Folks, I am 22 days out (including grading days and graduation) from the end of my full-time teaching career. Of course, as is always the case with a semester, we will close out with a whimper caused by carrying around bags and bags of grading instead of a big bang. Graduation at our institution doesn’t exactly go off with a wild throw of hats at the end – it’s more of a meandering, smiley throng headed for cookies.

But that said, in honor of the hilarity that is sometimes called “teaching,” I wanted to bring you three stories from the classroom of a colleague of mine. The stories have all been cleansed of names to protect the “innocent?”, and I give you my word, that to the best of my knowledge, they are true. Now, in chronological order, the tales of bathroom incidents in the college classroom.

1. My colleague notices everyone standing up and shifting to one side of the classroom, leaving one more gentlemen alone on the other side. My colleague pauses, looks around, and asks, “Guys, what’s going on here?” The lone kid says, “I farted and told them they should all move. It’s a real killer.”

What does a professor do in that situation? Call for an evacuation; make students sit back down; laugh hysterically; try to keep composure and continue lecturing with a huddle of students by the window. I’m not sure there’s a good answer. I am sure that such choices are, well, odorous.

2. This same colleague gets an email from a student, and it reads something like this:

Dear Professor,
I am sorry I didn’t make it to class today. I have had really bad diarrhea for the last three days, and I needed to stay close to a bathroom.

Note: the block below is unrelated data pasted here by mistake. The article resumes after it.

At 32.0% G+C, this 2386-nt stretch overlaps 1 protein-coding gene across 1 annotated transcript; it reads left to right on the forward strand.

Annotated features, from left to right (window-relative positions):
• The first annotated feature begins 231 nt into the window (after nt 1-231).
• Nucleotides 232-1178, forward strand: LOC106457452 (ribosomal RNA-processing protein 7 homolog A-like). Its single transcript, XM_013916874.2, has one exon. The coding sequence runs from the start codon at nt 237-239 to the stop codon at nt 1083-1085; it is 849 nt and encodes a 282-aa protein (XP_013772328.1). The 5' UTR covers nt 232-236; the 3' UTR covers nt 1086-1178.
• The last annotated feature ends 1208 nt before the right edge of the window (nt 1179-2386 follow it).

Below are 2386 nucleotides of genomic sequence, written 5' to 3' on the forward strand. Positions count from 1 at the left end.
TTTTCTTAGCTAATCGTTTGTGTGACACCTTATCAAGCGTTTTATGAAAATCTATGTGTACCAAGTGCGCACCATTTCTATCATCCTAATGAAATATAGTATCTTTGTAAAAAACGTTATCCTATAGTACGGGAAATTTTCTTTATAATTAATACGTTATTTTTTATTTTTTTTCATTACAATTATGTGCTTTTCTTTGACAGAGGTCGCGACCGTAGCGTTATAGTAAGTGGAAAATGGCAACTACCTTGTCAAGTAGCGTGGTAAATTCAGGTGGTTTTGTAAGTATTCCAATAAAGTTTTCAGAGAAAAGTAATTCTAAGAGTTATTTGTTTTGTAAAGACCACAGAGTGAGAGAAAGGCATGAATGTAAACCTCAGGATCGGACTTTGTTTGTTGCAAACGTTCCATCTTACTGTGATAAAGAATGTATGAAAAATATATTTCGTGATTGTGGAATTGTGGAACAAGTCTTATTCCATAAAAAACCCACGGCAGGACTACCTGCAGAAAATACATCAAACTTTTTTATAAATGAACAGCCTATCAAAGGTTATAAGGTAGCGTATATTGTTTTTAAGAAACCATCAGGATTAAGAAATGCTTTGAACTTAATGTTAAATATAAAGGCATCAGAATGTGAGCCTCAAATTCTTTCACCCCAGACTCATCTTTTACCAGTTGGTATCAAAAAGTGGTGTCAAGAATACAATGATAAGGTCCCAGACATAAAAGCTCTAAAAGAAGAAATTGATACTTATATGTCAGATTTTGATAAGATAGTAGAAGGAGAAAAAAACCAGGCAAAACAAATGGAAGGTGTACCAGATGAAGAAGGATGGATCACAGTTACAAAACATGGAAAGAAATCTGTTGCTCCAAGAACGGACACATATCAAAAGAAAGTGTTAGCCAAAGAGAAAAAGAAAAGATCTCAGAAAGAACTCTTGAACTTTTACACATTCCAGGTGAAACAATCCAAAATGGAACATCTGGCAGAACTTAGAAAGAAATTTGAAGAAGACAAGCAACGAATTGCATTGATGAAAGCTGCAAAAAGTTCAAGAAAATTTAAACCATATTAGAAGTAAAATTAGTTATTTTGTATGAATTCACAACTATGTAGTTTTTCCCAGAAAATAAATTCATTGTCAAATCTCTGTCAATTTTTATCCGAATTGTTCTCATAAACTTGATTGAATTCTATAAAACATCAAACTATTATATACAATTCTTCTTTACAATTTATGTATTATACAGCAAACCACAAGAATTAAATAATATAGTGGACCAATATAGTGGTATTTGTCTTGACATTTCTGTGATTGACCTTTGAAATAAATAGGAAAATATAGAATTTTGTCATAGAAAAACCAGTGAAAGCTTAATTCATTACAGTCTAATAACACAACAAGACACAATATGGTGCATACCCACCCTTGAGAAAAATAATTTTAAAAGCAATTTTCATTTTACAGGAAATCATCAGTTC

Here’s my paper.
Sincerely,
Your Boundary-less Student

I have no idea what my colleague wrote back, but I do know that a copy of this email now hangs in my chair’s office, discretely hidden behind a file cabinet so that she can read it when she needs a little “perspective.”

3. This week, this same colleague had a student come to class late, stay a few minutes, and then gather up his things and leave early. My colleague didn’t know what happened, but honestly, these situations arise fairly frequently in our classrooms, and so he didn’t think much of it.

Later that day, this student came to his office and said, “Professor, I’m sorry I had to leave, but I tried to fart in class and ended up pooping my pants instead.”

This situation begs all kind of questions: first, in what world does a person think they should admit that to anyone? secondly, as one of our chairs pointed out, who tries TO fart in class instead of trying NOT TO? third, as the other chair noted, what is this professor saying that allows students to be so, well, open with him? fourth, is this a level of gender difference in teaching that female professors cannot understand? (Thank God I’m a woman.)

So here, my friends, are the thoughts that keep me laughing through these last three weeks. I hope you have enjoyed them, and please, if you have any insights, do share. Any farts, well, keep those to yourself.